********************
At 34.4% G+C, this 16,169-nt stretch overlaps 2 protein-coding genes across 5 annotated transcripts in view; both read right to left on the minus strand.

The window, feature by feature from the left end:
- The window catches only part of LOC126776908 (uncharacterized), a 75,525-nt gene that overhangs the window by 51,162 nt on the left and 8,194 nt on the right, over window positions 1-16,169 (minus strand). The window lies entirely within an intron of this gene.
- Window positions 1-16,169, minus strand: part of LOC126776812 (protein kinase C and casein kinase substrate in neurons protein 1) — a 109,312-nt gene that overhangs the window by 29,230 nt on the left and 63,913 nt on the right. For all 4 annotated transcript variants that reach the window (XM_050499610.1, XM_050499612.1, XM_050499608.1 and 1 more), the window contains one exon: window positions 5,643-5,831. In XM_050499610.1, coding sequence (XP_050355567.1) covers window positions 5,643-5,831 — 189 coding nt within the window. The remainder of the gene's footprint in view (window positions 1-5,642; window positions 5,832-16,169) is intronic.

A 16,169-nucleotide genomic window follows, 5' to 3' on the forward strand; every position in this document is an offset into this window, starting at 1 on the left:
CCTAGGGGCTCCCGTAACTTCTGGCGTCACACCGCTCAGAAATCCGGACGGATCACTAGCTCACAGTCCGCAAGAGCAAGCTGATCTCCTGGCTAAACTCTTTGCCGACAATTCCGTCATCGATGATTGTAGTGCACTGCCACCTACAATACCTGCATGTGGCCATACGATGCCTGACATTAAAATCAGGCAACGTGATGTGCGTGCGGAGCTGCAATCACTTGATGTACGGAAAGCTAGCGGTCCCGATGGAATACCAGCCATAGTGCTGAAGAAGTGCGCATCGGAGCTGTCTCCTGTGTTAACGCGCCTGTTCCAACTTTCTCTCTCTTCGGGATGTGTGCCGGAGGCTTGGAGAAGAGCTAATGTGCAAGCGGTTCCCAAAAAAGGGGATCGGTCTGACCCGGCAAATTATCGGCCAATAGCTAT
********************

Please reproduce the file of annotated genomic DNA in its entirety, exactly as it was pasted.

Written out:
At 34.4% G+C, this 16,169-nt stretch overlaps 2 protein-coding genes across 5 annotated transcripts in view; both read right to left on the minus strand.

The window, feature by feature from the left end:
- The window catches only part of LOC126776908 (uncharacterized), a 75,525-nt gene that overhangs the window by 51,162 nt on the left and 8,194 nt on the right, over window positions 1-16,169 (minus strand). The window lies entirely within an intron of this gene.
- Window positions 1-16,169, minus strand: part of LOC126776812 (protein kinase C and casein kinase substrate in neurons protein 1) — a 109,312-nt gene that overhangs the window by 29,230 nt on the left and 63,913 nt on the right. For all 4 annotated transcript variants that reach the window (XM_050499610.1, XM_050499612.1, XM_050499608.1 and 1 more), the window contains one exon: window positions 5,643-5,831. In XM_050499610.1, coding sequence (XP_050355567.1) covers window positions 5,643-5,831 — 189 coding nt within the window. The remainder of the gene's footprint in view (window positions 1-5,642; window positions 5,832-16,169) is intronic.

A 16,169-nucleotide genomic window follows, 5' to 3' on the forward strand; every position in this document is an offset into this window, starting at 1 on the left:
CCTAGGGGCTCCCGTAACTTCTGGCGTCACACCGCTCAGAAATCCGGACGGATCACTAGCTCACAGTCCGCAAGAGCAAGCTGATCTCCTGGCTAAACTCTTTGCCGACAATTCCGTCATCGATGATTGTAGTGCACTGCCACCTACAATACCTGCATGTGGCCATACGATGCCTGACATTAAAATCAGGCAACGTGATGTGCGTGCGGAGCTGCAATCACTTGATGTACGGAAAGCTAGCGGTCCCGATGGAATACCAGCCATAGTGCTGAAGAAGTGCGCATCGGAGCTGTCTCCTGTGTTAACGCGCCTGTTCCAACTTTCTCTCTCTTCGGGATGTGTGCCGGAGGCTTGGAGAAGAGCTAATGTGCAAGCGGTTCCCAAAAAAGGGGATCGGTCTGACCCGGCAAATTATCGGCCAATAGCTAT